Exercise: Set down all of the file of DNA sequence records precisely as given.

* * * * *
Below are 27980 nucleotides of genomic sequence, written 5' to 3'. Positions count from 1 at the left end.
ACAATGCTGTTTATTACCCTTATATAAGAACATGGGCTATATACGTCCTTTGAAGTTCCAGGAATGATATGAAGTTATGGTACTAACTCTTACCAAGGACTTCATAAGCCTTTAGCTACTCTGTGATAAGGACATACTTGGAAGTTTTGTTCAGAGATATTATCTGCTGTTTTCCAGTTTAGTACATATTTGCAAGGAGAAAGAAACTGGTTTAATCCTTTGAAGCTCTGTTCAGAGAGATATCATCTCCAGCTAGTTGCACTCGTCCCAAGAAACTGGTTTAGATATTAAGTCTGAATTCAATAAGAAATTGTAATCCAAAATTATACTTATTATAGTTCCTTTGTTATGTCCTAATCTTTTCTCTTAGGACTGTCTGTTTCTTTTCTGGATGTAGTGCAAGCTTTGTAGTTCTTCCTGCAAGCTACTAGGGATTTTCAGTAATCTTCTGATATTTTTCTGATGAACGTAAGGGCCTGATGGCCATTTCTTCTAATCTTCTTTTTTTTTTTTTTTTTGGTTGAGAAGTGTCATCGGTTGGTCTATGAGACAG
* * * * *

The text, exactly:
Below are 27980 nucleotides of genomic sequence, written 5' to 3'. Positions count from 1 at the left end.
ACAATGCTGTTTATTACCCTTATATAAGAACATGGGCTATATACGTCCTTTGAAGTTCCAGGAATGATATGAAGTTATGGTACTAACTCTTACCAAGGACTTCATAAGCCTTTAGCTACTCTGTGATAAGGACATACTTGGAAGTTTTGTTCAGAGATATTATCTGCTGTTTTCCAGTTTAGTACATATTTGCAAGGAGAAAGAAACTGGTTTAATCCTTTGAAGCTCTGTTCAGAGAGATATCATCTCCAGCTAGTTGCACTCGTCCCAAGAAACTGGTTTAGATATTAAGTCTGAATTCAATAAGAAATTGTAATCCAAAATTATACTTATTATAGTTCCTTTGTTATGTCCTAATCTTTTCTCTTAGGACTGTCTGTTTCTTTTCTGGATGTAGTGCAAGCTTTGTAGTTCTTCCTGCAAGCTACTAGGGATTTTCAGTAATCTTCTGATATTTTTCTGATGAACGTAAGGGCCTGATGGCCATTTCTTCTAATCTTCTTTTTTTTTTTTTTTTTGGTTGAGAAGTGTCATCGGTTGGTCTATGAGACAG